Storyline: Phoenix Suns Arena

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Nine days after the Phoenix City Council approved a controversial deal to renovate the Phoenix Suns home arena, Suns owner Robert Sarver donated $50,000 to a campaign PAC supporting a councilwoman who cast a crucial vote. That donation to Councilwoman Vania Guevara last month came after she flipped her “no” vote to a “yes,” with Sarver’s pledge to spend $2.6 million on Head Start programs in her district.

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Sarver followed up his donation to Guevara with a $100,000 contribution to a firefighter PAC backing the mayoral campaign of Councilman Daniel Valenzuela, also a supporter of the arena deal. Sarver is the largest known individual financial supporter of Valenzuela’s campaign. The Suns owner provided this statement to 12 News about his campaign spending: “I care deeply about the future of the city of Phoenix. I am proud to support candidates who have the best interests of the city at heart, particularly those who are committed to job creation and improving education. I gave openly, not behind a veil, and I look forward to the exciting days ahead for our community.”

The council added a number of tweaks to the deal, including: Requiring the Suns to spend $10 million on community benefits, including at least $2.6 million to the city’s preschool program. The city will hire someone to oversee Phoenix’s expenditures on the renovations. The city will commit the $1.5 million rent increase from the Suns to homeless issues. 80 percent of any additional revenues generated by the city from the arena will go toward city public safety costs.

In the video, Sarver stated the following: Hello Suns fans. I hope you take a minute to listen to an important message that I want to share with you. First and foremost, the Phoenix Suns are not leaving Phoenix. I am 100 percent committed and have been for the last four years to find a solution to keep them in downtown Phoenix, where they belong. I am a strong proponent, as evidenced by the term sheet that I signed last week, that we should renovate the Talking Stick Resort Arena and once again restore it to a world-class facility.

Splash one arena deal. Phoenix Mayor Thelda Williams and Councilwomen Laura Pastor and Debra Stark have asked for a postponement of this afternoon’s City Council vote on whether to spend $150 million upgrading the Suns arena. This, because the deal will go down in defeat if it’s put to a vote. Whether they get a continuance or not could mark the beginning of a showdown between the city and Suns owner Robert Sarver, who is telling some council members that he will take the team to Seattle or Las Vegas.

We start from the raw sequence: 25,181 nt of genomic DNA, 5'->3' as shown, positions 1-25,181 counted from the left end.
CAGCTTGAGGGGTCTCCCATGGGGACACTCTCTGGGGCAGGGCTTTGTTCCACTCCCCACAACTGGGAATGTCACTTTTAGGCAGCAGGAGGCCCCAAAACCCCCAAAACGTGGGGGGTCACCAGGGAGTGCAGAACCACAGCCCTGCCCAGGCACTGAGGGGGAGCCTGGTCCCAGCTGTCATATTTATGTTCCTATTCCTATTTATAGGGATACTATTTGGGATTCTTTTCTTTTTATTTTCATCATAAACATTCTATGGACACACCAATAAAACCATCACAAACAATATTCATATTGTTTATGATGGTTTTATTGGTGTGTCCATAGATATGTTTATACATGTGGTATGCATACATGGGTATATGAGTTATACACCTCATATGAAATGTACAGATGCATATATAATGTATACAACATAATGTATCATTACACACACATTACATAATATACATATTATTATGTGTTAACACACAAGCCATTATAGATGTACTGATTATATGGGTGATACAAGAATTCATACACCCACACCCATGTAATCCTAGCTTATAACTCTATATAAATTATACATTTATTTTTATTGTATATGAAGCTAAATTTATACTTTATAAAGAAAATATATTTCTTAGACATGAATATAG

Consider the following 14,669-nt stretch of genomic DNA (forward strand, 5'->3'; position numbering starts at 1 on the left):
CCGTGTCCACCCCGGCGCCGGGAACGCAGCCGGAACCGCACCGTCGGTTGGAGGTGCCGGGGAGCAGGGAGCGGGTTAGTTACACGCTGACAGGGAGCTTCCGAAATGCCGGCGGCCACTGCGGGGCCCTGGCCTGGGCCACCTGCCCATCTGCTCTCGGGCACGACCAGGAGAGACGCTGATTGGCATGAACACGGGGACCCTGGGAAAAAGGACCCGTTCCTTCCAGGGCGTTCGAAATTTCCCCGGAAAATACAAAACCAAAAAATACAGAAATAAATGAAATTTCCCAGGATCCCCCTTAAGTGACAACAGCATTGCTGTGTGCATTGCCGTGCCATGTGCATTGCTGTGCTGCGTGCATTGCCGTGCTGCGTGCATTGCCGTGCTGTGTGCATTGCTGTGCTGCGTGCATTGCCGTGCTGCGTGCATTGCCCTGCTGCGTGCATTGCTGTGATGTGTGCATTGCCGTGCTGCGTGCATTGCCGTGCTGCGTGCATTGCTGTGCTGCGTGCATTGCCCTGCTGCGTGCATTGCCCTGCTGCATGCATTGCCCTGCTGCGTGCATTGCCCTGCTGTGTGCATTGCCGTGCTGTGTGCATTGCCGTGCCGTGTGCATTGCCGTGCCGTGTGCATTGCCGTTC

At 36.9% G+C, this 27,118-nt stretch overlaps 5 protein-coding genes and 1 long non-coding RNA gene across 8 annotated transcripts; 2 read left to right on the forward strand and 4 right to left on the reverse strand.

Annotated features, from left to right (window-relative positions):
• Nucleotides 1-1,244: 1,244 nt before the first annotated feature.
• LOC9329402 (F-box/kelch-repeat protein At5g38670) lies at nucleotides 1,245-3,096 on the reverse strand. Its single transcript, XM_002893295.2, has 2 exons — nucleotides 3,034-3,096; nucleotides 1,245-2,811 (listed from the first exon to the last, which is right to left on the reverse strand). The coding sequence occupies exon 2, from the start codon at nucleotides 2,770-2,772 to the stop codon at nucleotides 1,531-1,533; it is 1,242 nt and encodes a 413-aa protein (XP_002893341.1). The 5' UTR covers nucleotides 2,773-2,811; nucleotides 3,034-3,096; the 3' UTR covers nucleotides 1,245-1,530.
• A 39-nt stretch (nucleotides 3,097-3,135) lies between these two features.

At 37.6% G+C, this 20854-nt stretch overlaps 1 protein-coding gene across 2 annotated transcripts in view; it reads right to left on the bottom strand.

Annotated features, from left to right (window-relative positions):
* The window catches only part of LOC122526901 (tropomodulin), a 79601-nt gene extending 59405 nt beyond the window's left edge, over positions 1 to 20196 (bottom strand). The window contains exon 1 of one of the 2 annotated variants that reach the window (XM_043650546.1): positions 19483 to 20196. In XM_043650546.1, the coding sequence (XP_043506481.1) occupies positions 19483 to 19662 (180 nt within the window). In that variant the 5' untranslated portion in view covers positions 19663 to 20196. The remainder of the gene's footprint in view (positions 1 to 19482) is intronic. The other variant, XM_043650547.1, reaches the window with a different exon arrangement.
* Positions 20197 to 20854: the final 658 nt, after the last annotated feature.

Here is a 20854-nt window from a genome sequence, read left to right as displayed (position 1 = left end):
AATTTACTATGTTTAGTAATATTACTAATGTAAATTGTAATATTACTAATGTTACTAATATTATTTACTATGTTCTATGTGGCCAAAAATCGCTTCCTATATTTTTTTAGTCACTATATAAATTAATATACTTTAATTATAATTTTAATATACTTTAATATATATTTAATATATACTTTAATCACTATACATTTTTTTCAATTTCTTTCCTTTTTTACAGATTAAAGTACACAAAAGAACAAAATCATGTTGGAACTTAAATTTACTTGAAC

The Phoenix City Council is expected to delay a vote on a $230 million Talking Stick Resort Arena renovation following backlash from the community. The council was slated to vote on the deal, which could keep the Phoenix Suns in downtown until 2042, Wednesday afternoon. But the council will now likely vote to delay the final vote until Jan. 23, allowing Mayor Thelda Williams to host two additional community meetings to solicit feedback before the council decision, according to city sources. The Suns have been asking the city for a new or significantly updated arena for years, but have been unable to get the council to publicly consider a deal until now.

So hearing about the proposed renovation project for the Suns’ arena sounds good to him even though the city will have to shell out $150 million upfront. “Everything costs money, bro,” said Govan, 43, before Monday’s game against the Los Angeles Clippers. “It’s not like we expect to go out and get it done for free. Is it the best spent taxpayers money? Not really, but I’m all about the Suns. I’ve been waiting for a winning season for a long time. Whatever helps them win, I’m all about it.” The City Council will vote on the proposal Wednesday in its 2:30 p.m. meeting, the council’s last session of the year. A week ago, Suns team owner Robert Sarver met one-on-one with the council members.

Phoenix Suns owner Robert Sarver has been looking to replace or renovate Talking Stick Resort Arena for several years. But that talk exploded into action last month, after Kate Gallego crushed the competition in the four-way Phoenix mayor election. Within days, Gallego, the odds-on favorite to win the March runoff, announced that “spending hundreds of millions of dollars on a huge renovation for the Phoenix Suns is not a priority for me.” Thus, the urgency to get this deal done Wednesday, during the City Council’s last meeting of the year.

The plan was unveiled on Thursday after Sarver met one-on-one with every council member and the votes already were lined up to pass it. If those votes don’t waver – and there are indications that some council members are getting cold feet – the deal calls for the city to spend $150 million on upgrades and the Suns to kick in another $80 million. (With interest, the city’s tab would be $233 million to $247 million over 17 to 18 years.) The city also would put another $25 million into a fund for future upgrades over the next 15 years, with the Suns kicking in half that amount.

Phoenix Mayor Greg Stanton is expected to announce Tuesday that he supports pursuing a deal to build a new downtown sports and entertainment arena that would be shared by the Phoenix Suns and the Arizona Coyotes. According to sources who have reviewed the mayor’s planned remarks, Stanton will outline his vision for building a new taxpayer-funded arena during his fifth State of the City speech. The mayor is scheduled to speak before a crowd of hundreds of business and political leaders at the Sheraton Grand Phoenix hotel in downtown about noon.
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